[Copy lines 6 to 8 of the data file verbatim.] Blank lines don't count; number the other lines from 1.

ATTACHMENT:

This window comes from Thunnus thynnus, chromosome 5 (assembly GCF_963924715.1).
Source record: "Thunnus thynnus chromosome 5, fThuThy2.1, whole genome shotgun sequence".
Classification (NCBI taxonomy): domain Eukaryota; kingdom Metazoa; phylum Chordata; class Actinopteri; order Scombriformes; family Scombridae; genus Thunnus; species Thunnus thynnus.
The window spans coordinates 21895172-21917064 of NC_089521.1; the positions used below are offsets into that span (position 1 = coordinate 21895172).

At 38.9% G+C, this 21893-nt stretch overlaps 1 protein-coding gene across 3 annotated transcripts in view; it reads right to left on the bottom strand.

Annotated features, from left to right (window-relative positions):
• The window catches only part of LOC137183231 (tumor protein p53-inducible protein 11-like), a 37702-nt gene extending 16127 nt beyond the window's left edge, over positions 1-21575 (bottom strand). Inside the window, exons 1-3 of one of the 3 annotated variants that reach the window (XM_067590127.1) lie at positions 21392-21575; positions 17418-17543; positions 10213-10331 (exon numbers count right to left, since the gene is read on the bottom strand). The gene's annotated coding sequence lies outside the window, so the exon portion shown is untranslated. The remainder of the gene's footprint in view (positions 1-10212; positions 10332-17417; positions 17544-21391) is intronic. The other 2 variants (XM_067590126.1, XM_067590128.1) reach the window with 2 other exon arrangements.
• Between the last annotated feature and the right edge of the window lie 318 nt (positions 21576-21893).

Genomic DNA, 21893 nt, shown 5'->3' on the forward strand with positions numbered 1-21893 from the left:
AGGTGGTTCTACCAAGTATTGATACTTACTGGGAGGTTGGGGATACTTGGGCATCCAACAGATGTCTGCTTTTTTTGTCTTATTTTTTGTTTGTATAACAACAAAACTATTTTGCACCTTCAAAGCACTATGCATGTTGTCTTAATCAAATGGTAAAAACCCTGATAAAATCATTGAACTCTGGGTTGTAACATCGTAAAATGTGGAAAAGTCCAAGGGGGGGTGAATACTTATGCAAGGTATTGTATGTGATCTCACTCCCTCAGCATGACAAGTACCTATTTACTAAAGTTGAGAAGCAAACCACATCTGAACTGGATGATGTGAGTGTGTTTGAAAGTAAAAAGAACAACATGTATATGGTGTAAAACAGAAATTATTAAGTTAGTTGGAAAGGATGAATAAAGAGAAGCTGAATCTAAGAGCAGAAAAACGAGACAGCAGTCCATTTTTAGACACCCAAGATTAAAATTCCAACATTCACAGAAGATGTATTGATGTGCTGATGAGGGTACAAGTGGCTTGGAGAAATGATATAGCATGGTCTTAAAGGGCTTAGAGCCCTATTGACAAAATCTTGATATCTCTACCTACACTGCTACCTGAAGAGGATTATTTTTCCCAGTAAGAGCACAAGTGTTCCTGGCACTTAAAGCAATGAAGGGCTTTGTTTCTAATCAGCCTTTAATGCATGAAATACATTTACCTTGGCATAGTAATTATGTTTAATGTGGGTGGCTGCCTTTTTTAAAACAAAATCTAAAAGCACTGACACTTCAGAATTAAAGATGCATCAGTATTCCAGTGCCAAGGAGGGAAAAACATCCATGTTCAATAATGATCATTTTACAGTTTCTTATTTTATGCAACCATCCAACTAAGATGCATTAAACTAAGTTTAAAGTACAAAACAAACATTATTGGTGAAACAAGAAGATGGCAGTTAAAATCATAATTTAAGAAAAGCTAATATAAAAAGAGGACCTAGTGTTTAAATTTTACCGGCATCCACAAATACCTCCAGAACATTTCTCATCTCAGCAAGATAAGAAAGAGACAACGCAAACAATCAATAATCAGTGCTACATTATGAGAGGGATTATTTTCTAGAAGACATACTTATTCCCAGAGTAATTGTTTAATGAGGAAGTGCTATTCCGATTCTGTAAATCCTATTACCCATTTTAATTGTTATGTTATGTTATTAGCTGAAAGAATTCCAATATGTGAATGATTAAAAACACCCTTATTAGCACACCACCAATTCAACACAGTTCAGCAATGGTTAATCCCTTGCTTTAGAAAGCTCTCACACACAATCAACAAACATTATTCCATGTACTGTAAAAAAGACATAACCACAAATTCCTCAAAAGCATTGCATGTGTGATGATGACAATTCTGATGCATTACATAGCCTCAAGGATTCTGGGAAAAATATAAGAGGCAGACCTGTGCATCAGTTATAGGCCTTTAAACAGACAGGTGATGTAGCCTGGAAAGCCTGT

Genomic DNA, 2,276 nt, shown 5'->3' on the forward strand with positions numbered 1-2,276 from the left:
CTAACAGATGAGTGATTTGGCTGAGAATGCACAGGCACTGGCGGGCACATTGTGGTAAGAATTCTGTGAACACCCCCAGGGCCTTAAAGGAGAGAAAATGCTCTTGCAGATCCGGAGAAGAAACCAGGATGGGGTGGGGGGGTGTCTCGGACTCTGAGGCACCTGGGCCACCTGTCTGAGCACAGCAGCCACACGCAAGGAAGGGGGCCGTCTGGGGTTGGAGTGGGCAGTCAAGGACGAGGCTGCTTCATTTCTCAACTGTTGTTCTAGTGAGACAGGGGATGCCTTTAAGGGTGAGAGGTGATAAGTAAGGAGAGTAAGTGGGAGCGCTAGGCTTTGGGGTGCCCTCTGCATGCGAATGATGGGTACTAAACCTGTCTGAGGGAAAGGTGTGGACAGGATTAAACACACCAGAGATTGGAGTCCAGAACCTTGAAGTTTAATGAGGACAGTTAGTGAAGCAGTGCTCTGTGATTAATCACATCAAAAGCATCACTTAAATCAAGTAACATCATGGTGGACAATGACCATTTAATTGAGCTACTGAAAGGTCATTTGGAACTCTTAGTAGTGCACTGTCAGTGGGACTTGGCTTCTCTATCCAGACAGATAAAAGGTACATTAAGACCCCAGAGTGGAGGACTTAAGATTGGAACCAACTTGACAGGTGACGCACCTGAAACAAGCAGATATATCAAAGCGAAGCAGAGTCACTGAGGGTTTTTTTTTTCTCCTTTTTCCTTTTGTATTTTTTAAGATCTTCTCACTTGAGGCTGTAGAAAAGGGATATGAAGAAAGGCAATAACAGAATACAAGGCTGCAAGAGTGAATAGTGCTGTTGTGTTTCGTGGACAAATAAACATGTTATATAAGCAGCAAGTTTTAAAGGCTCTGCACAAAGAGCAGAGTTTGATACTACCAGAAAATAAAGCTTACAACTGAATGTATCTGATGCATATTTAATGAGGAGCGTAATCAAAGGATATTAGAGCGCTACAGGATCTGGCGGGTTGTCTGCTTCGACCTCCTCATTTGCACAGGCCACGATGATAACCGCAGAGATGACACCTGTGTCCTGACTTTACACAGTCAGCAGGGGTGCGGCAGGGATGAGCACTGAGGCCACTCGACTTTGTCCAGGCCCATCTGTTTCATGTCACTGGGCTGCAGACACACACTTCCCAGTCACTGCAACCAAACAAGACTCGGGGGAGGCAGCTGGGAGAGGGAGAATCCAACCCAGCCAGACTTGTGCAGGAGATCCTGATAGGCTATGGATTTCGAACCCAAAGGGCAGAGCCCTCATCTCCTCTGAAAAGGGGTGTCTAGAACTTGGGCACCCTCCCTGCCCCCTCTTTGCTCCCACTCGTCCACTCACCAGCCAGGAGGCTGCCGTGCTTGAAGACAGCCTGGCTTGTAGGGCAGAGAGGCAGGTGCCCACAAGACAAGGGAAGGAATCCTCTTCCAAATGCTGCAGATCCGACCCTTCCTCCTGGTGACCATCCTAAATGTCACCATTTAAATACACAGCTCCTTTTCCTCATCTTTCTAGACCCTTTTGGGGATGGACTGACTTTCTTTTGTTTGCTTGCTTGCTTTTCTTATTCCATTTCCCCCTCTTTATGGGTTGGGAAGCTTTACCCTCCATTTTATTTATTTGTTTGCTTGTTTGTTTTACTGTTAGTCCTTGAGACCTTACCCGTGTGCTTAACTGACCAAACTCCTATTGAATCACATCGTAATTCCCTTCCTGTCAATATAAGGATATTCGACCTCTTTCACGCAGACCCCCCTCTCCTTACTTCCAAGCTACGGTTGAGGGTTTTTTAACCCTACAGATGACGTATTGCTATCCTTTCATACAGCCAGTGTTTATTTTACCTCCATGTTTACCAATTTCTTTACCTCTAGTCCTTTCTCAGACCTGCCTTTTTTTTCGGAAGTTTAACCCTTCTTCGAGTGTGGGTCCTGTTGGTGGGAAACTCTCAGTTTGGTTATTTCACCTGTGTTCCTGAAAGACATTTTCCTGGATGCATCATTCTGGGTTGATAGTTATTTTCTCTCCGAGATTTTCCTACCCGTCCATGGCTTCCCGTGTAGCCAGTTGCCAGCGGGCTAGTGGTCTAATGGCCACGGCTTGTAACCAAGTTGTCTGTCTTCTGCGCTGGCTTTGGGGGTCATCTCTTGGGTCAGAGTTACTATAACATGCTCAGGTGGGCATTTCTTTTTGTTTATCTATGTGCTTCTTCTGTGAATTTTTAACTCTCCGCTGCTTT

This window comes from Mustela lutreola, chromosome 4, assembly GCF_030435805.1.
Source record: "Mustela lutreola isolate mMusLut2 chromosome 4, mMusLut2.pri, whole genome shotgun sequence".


Annotated features, from left to right (window-relative positions):
• The window catches only part of LOC137183231 (tumor protein p53-inducible protein 11-like), a 37702-nt gene extending 16127 nt beyond the window's left edge, over positions 1-21575 (bottom strand). Inside the window, exons 1-3 of one of the 3 annotated variants that reach the window (XM_067590127.1) lie at positions 21392-21575; positions 17418-17543; positions 10213-10331 (exon numbers count right to left, since the gene is read on the bottom strand). The gene's annotated coding sequence lies outside the window, so the exon portion shown is untranslated. The remainder of the gene's footprint in view (positions 1-10212; positions 10332-17417; positions 17544-21391) is intronic. The other 2 variants (XM_067590126.1, XM_067590128.1) reach the window with 2 other exon arrangements.
• Between the last annotated feature and the right edge of the window lie 318 nt (positions 21576-21893).